Running your own Fundraising event – do let us know so we can help with information, pictures etc . Email us at firstname.lastname@example.org
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Let’s make a real difference . . . .
An inspirational evening was had by all at Queen Anne’s School in Reading on Friday 24th October where guests were able to meet and chat with 5 members of the winning GB Olympic and Paralympic rowing Team. This included the triple golf medal winner Andrew Triggs-Hodge MBE, who auctioned the loan of his medals for a week. The other rowers were Scott Durrant who was in the winning 8 with Andrew, Zoe Lee and Karen Bennett from the triumphant women's silver medal boat and Tom Aggar who gained his brilliant bronze at his third Paralympics after Gold at Beijing.
Over a Q and A guests learnt that rowers: generally keep their medals in a sock; eat around 6 meals a day and train for 6 days a week. They added that there is a great team spirit and all the effort does match the rewards on crossing the line in medal positions! The evening included short presentations about both AfriCat and The Bruce Trust Charities who co-operated to organise the evening. Over twenty donated items were auctioned including a 3 night stay at Okonjima home of the AfriCat Foundation. The auction alone raised in excess of £15,000.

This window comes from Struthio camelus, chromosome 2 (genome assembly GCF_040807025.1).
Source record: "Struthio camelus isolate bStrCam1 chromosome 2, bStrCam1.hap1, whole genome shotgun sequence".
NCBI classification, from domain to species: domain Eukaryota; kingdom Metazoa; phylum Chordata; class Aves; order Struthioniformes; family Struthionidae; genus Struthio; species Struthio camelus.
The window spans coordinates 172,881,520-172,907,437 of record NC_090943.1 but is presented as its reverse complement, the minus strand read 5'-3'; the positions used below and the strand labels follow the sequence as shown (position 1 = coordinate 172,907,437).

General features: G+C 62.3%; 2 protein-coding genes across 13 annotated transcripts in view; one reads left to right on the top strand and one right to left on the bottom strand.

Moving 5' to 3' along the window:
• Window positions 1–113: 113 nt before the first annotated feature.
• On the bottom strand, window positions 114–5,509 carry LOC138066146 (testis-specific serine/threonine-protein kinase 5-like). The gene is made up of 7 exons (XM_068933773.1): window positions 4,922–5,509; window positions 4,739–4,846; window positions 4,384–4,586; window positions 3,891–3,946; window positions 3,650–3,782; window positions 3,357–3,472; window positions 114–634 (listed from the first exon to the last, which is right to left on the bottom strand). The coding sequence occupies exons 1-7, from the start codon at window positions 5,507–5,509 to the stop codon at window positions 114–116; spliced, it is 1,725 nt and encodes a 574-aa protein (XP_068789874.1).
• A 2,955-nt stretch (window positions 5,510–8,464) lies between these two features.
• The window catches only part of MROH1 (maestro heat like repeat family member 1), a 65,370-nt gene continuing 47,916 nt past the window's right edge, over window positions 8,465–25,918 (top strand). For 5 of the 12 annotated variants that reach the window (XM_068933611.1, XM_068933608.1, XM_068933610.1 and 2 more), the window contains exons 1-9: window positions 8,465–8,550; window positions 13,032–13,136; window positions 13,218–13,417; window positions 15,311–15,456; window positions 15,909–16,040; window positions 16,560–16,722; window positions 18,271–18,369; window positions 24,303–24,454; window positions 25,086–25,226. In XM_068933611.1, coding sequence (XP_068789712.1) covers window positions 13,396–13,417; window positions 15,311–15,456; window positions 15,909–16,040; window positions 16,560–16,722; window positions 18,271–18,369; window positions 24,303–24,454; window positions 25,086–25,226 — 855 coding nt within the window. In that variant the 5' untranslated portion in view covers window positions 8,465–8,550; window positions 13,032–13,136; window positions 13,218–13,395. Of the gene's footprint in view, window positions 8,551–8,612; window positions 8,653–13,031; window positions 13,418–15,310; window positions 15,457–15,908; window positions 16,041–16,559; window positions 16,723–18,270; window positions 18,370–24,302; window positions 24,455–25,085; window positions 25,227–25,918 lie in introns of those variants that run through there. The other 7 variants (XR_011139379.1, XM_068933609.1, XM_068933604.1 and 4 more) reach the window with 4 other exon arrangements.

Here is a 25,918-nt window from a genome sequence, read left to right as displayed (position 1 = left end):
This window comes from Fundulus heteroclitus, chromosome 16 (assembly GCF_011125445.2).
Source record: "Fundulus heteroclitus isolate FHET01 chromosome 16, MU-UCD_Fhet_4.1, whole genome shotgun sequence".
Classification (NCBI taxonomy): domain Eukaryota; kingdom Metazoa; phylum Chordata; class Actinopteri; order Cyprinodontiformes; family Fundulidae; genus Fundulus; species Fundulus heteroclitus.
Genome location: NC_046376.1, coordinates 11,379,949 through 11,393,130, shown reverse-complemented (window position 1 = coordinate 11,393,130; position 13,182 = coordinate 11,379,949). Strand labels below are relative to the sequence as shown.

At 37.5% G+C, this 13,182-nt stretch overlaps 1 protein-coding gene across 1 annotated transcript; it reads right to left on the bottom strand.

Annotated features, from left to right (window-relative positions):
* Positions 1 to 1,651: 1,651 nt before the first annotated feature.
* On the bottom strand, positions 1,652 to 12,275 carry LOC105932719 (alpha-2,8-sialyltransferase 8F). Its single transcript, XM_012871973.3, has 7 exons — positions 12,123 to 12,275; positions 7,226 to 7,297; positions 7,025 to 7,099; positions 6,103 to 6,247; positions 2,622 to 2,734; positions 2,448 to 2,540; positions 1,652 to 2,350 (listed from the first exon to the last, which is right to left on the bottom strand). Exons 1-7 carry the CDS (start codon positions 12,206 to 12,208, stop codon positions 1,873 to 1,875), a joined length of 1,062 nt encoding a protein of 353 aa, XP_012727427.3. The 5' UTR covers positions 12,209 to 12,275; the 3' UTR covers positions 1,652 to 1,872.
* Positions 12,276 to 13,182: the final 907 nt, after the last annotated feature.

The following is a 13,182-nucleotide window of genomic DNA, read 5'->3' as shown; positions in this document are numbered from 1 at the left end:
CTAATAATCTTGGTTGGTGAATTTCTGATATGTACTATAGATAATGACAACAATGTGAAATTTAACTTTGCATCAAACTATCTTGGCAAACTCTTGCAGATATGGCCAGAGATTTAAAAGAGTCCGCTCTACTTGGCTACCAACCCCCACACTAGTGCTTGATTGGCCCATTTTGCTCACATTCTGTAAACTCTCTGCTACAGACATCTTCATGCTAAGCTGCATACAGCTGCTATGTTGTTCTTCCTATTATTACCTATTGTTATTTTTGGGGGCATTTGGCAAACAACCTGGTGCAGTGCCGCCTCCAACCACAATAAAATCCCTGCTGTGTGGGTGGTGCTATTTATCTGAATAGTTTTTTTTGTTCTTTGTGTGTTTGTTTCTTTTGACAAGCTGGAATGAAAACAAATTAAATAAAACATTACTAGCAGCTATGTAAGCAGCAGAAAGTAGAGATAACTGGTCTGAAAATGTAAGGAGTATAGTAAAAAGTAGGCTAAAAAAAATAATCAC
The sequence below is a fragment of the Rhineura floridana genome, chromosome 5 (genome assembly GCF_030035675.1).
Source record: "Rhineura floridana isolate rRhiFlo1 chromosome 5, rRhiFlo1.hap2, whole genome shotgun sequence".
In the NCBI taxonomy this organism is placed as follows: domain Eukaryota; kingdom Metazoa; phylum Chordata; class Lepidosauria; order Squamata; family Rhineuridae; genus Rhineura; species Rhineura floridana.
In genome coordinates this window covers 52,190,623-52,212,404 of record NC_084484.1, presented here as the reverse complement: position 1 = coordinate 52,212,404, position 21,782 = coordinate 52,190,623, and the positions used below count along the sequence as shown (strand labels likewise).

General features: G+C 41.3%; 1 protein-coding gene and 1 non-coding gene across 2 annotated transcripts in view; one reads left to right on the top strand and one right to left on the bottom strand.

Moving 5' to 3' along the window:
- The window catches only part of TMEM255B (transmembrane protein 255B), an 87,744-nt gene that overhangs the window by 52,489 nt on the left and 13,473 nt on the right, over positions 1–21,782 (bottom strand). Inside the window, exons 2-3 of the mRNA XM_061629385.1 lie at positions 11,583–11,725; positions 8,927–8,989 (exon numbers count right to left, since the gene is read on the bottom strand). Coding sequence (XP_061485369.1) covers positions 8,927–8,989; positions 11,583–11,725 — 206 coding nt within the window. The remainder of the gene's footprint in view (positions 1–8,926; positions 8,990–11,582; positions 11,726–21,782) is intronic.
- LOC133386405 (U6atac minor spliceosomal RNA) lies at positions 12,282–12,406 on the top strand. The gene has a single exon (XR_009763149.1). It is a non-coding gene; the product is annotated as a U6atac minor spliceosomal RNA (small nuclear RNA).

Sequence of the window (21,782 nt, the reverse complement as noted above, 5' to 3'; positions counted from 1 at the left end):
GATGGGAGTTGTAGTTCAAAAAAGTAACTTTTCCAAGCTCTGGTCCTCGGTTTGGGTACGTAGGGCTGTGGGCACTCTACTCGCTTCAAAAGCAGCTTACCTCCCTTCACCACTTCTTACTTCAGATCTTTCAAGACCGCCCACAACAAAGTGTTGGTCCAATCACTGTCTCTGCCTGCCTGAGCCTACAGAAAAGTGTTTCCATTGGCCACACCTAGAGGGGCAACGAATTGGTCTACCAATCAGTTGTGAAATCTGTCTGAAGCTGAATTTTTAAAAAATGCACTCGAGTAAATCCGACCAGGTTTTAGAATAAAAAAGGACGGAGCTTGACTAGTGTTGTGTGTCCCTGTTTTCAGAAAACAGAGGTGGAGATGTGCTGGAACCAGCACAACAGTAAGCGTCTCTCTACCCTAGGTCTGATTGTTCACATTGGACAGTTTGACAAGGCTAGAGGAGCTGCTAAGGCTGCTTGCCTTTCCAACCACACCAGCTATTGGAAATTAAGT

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With less than 900 lions left in Namibia AfriCat’s mission to seek out approaches that support large carnivores to live out their natural lives in Namibia’s wilderness while taking into account the needs of farmers and local communities is critical if lions are to continue to roam free outside protected areas.
AfriCat North, based on the Western Borders of Etosha National Park, is the hub of AfriCat’s work with lions. Here the central AfriCat themes of research, education, animal welfare and Human-Wildlife Mitigation are in action.
The Lion Research Project in the Hobatere concession area that boarders Etosha National Park has identified a number of individual lions in the area. The GPS collars have provided invaluable data in terms of their home ranges, the number and frequency of their excursions in and out of the park, diet, social movements and can be used to help local farmers and communities know when the lions are in their vicinity. The project has been extended westward with more lions being collared to increase the understanding of lion movements and populations in the area.
Further details and project updates can be found on the AfriCat.org website:
See: AfriCat Hobatere Lion Research Project Update June 2015.
Read our latest AfriCat News PDF
AfriCat works with the different 'conservancies' in the area, on a Human Wildlife Mitigation Programme building relationships and offering a range of practical help to the local community farmers.